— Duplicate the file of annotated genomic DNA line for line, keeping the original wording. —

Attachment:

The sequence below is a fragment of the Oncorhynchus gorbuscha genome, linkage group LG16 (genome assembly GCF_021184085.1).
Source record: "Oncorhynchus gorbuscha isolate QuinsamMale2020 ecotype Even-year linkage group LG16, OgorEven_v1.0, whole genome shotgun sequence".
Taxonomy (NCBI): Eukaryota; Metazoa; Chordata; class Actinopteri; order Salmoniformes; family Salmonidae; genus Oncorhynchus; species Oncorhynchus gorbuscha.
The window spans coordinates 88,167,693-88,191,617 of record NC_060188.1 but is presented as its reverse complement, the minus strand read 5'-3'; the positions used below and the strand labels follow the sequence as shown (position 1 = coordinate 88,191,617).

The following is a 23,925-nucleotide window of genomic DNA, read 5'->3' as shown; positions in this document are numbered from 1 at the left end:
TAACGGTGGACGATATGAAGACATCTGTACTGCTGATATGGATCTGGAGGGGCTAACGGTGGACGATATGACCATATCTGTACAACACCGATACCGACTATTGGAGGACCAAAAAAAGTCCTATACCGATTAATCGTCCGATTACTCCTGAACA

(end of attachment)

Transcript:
The sequence below is a fragment of the Oncorhynchus gorbuscha genome, linkage group LG16 (genome assembly GCF_021184085.1).
Source record: "Oncorhynchus gorbuscha isolate QuinsamMale2020 ecotype Even-year linkage group LG16, OgorEven_v1.0, whole genome shotgun sequence".
Taxonomy (NCBI): Eukaryota; Metazoa; Chordata; class Actinopteri; order Salmoniformes; family Salmonidae; genus Oncorhynchus; species Oncorhynchus gorbuscha.
The window spans coordinates 88,167,693-88,191,617 of record NC_060188.1 but is presented as its reverse complement, the minus strand read 5'-3'; the positions used below and the strand labels follow the sequence as shown (position 1 = coordinate 88,191,617).

The following is a 23,925-nucleotide window of genomic DNA, read 5'->3' as shown; positions in this document are numbered from 1 at the left end:
TAACGGTGGACGATATGAAGACATCTGTACTGCTGATATGGATCTGGAGGGGCTAACGGTGGACGATATGACCATATCTGTACAACACCGATACCGACTATTGGAGGACCAAAAAAAGTCCTATACCGATTAATCGTCCGATTACTCCTGAACA